Bathing and Dementia
Bathing brings many discomforts. Bathrooms can feel cold and
drafty when a person is wet. And running water can be noisy. Nudity makes bathing
very intimate, which can be distressing when a modest person needs help and may
not recognize the helper.
Plus, bathing is a complicated process with many steps in a
specific order. People with dementia may become confused and frustrated. They
also may forget about the purpose of cleanliness.
Here are some tips to ease
- Guard the senses. Sometimes people with dementia are
hypersensitive. Heat the bathroom ahead of time. Be gentle and avoid scrubbing.
Check the water for temperature—too hot?—and the water pressure from the shower—too
- Promote independence. Encourage your loved one to do things
themselves. If you do need to take over, tell them what you are going to do
before you do it. And give them a role so they can participate, such as holding
- Preserve modesty. Even if you are helping a spouse,
have a towel at the ready for undressing and dressing.
- Maintain a routine. Most families notice that certain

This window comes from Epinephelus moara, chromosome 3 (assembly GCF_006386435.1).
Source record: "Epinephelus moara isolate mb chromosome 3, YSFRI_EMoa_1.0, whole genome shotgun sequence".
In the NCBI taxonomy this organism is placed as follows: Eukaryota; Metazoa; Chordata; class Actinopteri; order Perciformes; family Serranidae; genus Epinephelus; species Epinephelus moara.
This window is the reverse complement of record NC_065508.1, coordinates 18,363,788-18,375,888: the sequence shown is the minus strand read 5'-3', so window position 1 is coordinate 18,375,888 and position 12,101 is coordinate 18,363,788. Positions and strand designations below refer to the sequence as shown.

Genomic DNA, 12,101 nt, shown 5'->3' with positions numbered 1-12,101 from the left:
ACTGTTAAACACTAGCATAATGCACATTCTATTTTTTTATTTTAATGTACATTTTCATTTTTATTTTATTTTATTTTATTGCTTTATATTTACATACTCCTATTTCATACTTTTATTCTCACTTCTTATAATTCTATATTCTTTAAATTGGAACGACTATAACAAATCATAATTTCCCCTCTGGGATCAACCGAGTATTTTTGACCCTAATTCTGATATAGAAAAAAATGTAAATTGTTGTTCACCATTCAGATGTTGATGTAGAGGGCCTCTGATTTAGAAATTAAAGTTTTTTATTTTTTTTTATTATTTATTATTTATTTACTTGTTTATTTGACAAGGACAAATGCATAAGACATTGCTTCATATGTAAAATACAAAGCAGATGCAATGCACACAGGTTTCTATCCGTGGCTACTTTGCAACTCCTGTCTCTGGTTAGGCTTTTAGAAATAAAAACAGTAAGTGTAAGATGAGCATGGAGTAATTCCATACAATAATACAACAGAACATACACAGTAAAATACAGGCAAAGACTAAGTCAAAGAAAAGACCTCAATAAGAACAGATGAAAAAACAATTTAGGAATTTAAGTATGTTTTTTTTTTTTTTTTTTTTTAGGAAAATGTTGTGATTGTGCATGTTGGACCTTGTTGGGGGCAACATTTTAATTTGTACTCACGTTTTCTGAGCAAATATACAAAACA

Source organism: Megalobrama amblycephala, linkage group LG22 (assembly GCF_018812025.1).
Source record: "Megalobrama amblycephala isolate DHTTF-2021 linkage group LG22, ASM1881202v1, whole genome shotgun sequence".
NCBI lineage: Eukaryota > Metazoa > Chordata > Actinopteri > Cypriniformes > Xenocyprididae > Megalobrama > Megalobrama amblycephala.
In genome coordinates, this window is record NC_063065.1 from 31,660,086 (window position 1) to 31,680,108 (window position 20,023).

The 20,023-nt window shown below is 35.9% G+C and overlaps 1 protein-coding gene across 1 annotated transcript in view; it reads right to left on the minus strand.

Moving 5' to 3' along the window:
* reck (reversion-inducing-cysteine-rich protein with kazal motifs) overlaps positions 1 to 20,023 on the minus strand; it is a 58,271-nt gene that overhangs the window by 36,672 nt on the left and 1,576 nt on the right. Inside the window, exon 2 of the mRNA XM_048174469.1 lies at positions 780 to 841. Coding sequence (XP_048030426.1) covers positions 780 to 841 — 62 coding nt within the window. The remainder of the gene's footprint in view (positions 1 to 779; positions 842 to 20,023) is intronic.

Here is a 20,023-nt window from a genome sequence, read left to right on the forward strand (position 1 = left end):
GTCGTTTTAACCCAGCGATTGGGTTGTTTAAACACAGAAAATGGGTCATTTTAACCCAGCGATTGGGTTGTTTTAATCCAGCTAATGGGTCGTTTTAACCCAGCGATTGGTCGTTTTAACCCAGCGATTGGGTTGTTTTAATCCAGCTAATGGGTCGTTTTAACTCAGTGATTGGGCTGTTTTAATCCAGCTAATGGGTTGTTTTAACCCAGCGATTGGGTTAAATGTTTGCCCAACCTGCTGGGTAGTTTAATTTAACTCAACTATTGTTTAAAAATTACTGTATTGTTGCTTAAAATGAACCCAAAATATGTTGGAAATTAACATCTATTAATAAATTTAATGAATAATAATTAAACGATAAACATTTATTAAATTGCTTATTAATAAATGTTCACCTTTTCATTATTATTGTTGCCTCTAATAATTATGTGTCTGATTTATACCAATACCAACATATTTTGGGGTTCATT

times of day are better than others. Bathing at the same time each day may make
Sponge baths work just as well. In terms of hygiene,
all that’s needed is a twice a week wash, and even that can be just the
highlights: armpits, folds of skin (under the breast, on the belly), groin,
genitals, feet. Remember to keep the rest of the body covered with warm towels
to minimize any chill.
- Try singing together. Or play music or old radio shows for
- Consider using bath
wipes. Warm by putting an open package in the microwave for 10 seconds.
- Call it “spa time.”
Use no-rinse soap on moist, warm midsize towels and massage in gently. Wipe off
with warm, moist washcloths.
Tired of the bathroom battlefield?
As the Metro DC experts in family caregiving, we at Debra Levy Eldercare Associates have developed many strategies and insights that can help you make bath time more pleasant. Make a vote for peace in the household and give us a call at 301-593-5285.